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Oxford University Press
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© The Author(s) 2018. Published by Oxford University Press on behalf of the Society of Occupational Medicine.
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0962-7480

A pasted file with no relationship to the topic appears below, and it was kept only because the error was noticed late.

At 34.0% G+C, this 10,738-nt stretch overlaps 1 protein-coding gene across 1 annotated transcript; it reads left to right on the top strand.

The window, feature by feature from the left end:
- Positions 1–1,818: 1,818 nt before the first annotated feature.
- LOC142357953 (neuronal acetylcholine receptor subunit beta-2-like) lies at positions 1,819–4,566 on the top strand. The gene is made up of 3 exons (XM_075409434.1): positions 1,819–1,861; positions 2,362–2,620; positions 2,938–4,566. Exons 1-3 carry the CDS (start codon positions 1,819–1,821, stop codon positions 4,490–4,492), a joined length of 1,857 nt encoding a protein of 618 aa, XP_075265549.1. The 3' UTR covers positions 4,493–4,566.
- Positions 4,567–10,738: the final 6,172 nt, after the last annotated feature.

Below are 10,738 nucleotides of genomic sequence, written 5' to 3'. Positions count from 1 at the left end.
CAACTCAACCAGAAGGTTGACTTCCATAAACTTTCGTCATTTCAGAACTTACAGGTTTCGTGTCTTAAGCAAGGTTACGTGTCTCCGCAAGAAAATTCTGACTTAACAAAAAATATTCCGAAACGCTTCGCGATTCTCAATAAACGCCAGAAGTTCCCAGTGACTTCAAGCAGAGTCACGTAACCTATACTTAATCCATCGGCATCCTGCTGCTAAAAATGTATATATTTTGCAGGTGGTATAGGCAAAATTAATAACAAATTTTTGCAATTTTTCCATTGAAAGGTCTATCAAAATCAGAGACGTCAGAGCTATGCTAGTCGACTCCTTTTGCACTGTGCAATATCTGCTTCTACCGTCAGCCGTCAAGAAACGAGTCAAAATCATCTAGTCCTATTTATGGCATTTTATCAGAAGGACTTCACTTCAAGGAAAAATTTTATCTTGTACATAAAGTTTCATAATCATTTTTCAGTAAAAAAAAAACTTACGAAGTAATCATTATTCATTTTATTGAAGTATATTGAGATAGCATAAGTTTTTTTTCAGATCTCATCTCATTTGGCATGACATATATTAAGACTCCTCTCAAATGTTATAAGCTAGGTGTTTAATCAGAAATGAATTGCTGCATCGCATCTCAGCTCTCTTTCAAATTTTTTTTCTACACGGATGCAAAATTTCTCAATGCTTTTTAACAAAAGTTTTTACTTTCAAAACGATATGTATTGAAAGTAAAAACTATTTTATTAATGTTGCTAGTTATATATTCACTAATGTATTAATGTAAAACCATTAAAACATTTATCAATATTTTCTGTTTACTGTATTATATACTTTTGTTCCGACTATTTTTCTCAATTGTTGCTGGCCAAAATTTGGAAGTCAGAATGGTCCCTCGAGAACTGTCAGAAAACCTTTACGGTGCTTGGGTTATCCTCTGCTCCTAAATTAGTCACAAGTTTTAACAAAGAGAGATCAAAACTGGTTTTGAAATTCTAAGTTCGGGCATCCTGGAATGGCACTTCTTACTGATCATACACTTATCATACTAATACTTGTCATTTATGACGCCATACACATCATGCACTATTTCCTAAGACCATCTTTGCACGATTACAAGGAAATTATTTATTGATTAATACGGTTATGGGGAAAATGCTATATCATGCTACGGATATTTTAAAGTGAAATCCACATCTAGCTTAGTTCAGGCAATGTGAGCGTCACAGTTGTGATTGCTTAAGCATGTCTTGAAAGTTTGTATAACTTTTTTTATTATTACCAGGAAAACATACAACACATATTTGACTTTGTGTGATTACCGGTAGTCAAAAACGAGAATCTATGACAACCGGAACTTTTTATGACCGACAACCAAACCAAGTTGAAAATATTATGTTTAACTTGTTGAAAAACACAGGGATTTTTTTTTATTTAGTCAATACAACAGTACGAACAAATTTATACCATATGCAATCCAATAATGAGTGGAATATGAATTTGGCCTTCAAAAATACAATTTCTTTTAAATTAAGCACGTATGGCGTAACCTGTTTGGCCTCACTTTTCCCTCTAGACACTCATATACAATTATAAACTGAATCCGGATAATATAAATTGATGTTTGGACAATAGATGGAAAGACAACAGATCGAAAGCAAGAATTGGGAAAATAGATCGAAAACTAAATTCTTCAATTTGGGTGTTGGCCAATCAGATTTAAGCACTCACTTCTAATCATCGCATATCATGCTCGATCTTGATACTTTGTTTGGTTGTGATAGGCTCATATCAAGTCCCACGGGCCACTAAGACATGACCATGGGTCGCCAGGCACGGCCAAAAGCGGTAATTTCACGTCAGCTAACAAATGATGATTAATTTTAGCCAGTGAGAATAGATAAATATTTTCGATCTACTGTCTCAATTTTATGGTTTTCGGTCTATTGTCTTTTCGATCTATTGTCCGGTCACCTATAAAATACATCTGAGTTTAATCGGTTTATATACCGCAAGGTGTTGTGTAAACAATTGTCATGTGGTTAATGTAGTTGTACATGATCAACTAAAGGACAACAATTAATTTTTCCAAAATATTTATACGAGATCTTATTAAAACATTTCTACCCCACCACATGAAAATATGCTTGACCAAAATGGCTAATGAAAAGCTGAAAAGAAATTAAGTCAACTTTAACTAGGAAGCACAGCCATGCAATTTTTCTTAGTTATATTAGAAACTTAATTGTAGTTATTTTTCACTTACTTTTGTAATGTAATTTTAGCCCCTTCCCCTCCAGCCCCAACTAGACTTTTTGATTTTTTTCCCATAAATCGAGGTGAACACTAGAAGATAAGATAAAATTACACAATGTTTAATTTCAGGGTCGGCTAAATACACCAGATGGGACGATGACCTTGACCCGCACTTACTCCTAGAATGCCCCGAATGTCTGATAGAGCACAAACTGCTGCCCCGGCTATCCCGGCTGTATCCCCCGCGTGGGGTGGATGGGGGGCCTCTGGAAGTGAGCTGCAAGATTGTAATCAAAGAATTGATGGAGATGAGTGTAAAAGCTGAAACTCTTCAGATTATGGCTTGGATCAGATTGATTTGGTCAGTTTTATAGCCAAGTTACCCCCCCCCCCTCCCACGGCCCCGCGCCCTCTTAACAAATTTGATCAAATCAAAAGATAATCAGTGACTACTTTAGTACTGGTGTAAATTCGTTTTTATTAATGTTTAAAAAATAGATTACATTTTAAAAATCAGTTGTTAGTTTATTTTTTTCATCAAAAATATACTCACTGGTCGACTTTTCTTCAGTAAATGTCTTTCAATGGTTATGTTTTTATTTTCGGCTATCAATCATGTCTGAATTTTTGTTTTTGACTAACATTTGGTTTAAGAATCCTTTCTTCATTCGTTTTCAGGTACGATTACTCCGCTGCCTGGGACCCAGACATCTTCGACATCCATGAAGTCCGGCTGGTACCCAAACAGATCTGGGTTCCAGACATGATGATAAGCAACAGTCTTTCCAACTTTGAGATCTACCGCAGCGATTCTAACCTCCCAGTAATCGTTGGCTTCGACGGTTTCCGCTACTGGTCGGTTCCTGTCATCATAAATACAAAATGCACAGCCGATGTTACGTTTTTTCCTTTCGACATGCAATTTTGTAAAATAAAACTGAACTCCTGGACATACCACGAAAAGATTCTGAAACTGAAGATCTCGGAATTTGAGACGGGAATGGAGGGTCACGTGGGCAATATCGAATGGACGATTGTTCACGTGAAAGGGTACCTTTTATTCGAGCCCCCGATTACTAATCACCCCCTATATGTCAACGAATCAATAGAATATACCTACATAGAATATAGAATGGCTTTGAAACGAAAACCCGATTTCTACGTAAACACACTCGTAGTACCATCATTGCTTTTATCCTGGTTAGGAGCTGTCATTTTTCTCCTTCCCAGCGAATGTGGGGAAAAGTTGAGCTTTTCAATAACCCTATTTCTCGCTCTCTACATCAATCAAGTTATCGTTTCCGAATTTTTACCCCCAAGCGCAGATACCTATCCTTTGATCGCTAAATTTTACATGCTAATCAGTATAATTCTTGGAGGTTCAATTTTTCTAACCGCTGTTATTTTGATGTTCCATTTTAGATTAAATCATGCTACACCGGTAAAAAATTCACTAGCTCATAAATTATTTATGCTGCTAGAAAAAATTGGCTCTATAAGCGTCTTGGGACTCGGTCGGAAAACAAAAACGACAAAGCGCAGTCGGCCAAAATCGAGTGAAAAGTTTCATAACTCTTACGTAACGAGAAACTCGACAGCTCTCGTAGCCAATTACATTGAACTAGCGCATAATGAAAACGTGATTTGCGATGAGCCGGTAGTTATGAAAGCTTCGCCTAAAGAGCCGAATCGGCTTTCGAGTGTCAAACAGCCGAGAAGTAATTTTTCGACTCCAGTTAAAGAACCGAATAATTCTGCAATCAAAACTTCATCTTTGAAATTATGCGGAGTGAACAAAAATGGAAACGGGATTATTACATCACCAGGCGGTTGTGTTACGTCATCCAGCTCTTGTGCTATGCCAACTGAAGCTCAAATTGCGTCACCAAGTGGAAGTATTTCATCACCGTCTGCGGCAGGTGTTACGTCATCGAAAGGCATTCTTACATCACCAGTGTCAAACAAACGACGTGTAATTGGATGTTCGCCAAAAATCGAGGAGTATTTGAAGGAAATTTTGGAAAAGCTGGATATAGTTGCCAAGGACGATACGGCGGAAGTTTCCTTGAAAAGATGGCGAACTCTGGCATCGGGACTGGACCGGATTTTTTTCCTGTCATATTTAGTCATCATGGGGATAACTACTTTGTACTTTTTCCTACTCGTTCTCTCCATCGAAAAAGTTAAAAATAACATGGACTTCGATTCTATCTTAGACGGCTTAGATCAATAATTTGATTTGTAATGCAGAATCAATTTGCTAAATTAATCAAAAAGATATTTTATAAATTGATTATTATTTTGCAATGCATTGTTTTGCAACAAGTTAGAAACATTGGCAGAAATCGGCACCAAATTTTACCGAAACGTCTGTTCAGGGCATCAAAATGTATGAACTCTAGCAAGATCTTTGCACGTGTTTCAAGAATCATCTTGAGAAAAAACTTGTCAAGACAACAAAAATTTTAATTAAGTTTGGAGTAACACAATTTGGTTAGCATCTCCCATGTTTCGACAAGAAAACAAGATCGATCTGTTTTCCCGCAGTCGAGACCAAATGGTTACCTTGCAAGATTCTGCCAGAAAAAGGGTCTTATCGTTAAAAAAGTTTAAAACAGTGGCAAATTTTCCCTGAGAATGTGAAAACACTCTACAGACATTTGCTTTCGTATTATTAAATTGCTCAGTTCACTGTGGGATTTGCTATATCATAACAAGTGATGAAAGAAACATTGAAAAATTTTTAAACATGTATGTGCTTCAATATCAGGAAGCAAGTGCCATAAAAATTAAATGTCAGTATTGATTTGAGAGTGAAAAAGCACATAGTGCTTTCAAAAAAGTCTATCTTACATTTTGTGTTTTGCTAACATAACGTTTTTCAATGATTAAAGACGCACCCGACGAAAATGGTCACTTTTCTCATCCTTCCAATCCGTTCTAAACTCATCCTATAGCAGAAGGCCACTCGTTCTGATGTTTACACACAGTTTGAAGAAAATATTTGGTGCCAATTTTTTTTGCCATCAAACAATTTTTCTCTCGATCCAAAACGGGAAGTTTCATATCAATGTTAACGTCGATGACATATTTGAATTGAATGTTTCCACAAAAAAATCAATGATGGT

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1471-8405
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10.1093/occmed/kqy066
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Abstract